By the way, this is why we fast.  Me personally, I have a little something here and there on Yom Kippur.  Fasting with no water in the hot Israeli still-summer for 24 hours makes me quite ill, nauseous, migraines, etc.  The goal is not to cause ourselves to suffer.  The reason we fast, as well as we can, is to strip away the slick excuses (“Can I go? It’s lunchtime”) that make it all too easy to skimp on the tasks.  We fast to remind ourselves – our meat selves – that some things are so hard to do, so soul-scary, that we need to make sure nothing gets in our way to skew our attention, to take our eyes off the prize.  We have to float up into the ether of the soul to do Yom Kippur, to truly exist on a different plane, and there can be no distractions, especially by our physical bodies.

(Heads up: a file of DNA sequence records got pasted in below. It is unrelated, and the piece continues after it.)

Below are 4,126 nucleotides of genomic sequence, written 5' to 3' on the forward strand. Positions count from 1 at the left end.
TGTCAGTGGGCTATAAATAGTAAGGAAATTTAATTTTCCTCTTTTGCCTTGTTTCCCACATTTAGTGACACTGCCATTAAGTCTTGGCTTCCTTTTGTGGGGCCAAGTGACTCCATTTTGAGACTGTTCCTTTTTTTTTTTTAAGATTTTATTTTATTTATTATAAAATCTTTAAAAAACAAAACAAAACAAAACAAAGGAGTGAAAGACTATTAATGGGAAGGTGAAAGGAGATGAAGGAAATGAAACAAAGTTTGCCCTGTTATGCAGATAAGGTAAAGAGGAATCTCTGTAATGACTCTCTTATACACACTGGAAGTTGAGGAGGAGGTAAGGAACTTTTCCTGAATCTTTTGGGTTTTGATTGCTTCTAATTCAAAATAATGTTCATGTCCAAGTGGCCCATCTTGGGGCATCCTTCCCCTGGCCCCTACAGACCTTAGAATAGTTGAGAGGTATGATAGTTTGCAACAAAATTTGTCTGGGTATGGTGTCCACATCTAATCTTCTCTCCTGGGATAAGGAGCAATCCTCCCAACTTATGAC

There are, however, a few things that soften the task, and make it doable, for those who are brave of heart and mind.  One is that Yom Kippur is a group task. Alone, we would be too scared and lonely to do this incredibly difficult deed, and it would be too easy to dabble a bit and go, convincing ourselves that we’d done what was needful.  As a group, we can know that all of us are in the same place, literally. We can look around and see that we are (probably) no more or no less venal than the next guy, and that we can take comfort from the great equalizer of shared experience.  Also, being in a group for Yom Kippur’s tasks reminds us that sin (however you want to define the word) can be – and often is – a community responsibility. We can behave very, very badly as a group too, and the public moral inventory of our community is as difficult and harsh as that of our individual selves. Raising our collective hands, saying, “Yeah, that was US” is as potent as any other self -awareness.